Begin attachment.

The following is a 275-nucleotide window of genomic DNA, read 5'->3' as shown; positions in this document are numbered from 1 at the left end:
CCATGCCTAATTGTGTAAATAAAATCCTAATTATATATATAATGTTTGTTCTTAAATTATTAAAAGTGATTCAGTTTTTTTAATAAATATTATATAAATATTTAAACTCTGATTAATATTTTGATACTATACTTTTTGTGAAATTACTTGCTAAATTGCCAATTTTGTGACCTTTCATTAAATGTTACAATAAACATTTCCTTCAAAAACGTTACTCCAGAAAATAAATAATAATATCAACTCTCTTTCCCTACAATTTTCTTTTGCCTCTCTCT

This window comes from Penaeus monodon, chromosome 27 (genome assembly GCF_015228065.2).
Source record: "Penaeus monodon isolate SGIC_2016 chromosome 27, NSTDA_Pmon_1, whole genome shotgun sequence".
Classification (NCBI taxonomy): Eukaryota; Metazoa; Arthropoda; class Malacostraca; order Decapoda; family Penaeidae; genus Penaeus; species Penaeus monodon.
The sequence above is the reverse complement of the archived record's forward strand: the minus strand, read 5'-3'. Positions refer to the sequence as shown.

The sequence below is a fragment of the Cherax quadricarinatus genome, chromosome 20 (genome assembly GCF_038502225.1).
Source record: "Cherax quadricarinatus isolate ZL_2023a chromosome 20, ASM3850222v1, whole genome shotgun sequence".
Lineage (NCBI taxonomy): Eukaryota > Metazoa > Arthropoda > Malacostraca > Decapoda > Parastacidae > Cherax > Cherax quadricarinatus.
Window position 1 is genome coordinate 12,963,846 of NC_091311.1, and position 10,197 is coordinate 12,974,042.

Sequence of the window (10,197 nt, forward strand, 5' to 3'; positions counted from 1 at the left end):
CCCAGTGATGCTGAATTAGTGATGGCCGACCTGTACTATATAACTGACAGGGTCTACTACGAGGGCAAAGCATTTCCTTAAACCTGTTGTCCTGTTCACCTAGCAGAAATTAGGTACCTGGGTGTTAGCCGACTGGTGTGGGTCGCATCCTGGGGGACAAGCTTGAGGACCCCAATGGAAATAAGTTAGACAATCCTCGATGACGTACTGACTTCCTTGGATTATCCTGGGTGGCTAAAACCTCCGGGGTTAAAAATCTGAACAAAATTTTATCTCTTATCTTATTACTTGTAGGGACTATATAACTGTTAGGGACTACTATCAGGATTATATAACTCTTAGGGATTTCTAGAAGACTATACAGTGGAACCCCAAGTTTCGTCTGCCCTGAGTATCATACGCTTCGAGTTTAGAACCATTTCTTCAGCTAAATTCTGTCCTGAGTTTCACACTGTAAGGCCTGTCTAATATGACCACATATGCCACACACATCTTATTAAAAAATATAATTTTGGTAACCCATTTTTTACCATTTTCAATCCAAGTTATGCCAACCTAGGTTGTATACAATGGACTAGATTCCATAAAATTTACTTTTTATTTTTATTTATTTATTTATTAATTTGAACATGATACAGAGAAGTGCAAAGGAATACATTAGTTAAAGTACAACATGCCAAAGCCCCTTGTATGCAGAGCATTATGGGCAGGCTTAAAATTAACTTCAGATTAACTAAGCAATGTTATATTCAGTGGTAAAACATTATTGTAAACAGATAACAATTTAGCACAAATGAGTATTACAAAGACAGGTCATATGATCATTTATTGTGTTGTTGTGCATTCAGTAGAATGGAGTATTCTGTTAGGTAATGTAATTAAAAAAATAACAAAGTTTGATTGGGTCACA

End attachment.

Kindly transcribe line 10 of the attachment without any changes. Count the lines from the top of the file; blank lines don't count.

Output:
Window position 1 is genome coordinate 12,963,846 of NC_091311.1, and position 10,197 is coordinate 12,974,042.